|Premium Organic Treatments Patient Collective Association (POT PCA) is located at 3148 East La Palma Avenue, Suite J in Anaheim.
A moment of truth for medical marijuana dispensaries will come this week when California’s Fourth Appellate District Division Three will issue its opinion in the Qualified Patients vs. Anaheim case by July 19. The decision will come after a years-long appeal process closely watched by patients, advocates, politicians, lawyers, and the press.
California’s localized approach to interpreting the state’s medical marijuana law has some distinct drawbacks. Among those is the fact acting identically can either lead to profits or to jail, depending where a patient lives, points out David Downs in the East Bay Express
Cities in conservative areas — like Anaheim in Orange County — have effectively re-criminalized dispensaries, setting up an appeals court showdown scheduled to end sometime within the next week.
California cities cannot make growing and distributing medical marijuana illegal, according to Qualified Patients’ lawyer Anthony Curiale, because Prop 215 (passed by voters in 1996) and SB 420 (in which the Assembly clarified and expanded the law in 2003) took away the criminal penalties for doing so.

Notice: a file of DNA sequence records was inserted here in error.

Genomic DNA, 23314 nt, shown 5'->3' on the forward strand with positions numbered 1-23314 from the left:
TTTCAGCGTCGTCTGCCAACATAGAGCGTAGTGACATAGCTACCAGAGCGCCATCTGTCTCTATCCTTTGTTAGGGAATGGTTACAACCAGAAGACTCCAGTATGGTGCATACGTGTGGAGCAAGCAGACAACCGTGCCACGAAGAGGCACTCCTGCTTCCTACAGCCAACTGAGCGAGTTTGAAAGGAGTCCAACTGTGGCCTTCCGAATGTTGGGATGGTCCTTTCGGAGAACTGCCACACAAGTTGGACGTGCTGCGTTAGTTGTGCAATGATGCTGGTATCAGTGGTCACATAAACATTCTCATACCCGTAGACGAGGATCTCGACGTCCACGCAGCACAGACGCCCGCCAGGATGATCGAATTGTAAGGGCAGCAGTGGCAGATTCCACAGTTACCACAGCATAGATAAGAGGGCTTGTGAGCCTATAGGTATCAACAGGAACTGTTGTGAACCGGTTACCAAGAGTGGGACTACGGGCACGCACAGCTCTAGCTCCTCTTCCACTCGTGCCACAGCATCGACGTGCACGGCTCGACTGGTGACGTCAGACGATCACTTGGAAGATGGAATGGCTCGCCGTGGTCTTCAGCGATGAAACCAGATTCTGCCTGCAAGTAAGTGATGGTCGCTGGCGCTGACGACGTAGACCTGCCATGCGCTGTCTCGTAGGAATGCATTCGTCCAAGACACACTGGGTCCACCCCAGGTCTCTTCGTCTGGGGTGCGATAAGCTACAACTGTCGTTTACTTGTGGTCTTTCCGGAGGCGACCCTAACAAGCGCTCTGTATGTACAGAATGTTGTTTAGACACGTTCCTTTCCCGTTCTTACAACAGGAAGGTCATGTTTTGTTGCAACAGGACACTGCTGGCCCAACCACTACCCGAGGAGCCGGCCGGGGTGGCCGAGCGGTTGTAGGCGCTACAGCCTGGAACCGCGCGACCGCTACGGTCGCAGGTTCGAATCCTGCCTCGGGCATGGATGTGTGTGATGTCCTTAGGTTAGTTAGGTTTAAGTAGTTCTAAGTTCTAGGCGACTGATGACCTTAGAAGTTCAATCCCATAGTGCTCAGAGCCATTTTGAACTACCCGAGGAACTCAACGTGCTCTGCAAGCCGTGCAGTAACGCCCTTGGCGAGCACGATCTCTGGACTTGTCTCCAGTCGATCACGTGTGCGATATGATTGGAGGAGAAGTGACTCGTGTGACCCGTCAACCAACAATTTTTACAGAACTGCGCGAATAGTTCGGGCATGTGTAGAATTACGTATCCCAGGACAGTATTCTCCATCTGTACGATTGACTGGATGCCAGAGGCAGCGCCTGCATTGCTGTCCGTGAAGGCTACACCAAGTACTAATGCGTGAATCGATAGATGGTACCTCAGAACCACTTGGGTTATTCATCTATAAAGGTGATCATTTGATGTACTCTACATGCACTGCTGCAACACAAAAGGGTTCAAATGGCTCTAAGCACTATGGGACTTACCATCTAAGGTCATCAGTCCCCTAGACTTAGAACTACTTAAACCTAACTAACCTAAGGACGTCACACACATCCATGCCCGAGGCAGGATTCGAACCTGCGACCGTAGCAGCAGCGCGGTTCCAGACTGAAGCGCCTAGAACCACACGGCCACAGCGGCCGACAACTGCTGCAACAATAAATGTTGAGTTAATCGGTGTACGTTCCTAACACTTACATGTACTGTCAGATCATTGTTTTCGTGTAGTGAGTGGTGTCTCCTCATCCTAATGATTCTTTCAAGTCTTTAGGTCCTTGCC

If the three-judge appellate court decides in favor of Qualified Patients with sound legal reasoning, a precedent would be set which could then be used by lawyers across the Golden State in medical marijuana battleground cities like Los Angeles, San Diego, Santa Barbara, Costa Mesa, and San Jose.
But Anaheim City Attorney Moses W. Johnson said the city’s ban on dispensaries has already stood up once in a trial court, and if it loses on appeal, Anaheim is threatening to take it all the way to the California Supreme Court.
Another possible outcome is that the appellate court could rule in favor of Qualified Patients, but issue an unpublished opinion inapplicable to other cities, according to Oakland attorney Joe Elford, counsel for Americans for Safe Access (ASA).
“We’re hoping it’ll be a bellwether case, but there’s no guarantee,” Elford said.
With the worse case scenario, in which Qualified Patients’ appeal fails, California would become even more balkanized in its approach to medical cannabis.
With that sequence of events, it’s likely that hard-line conservative cities like San Leandro would send even more local tax dollars to cities like Oakland that sensibly tax and regulate the $14 billion a year medical marijuana industry.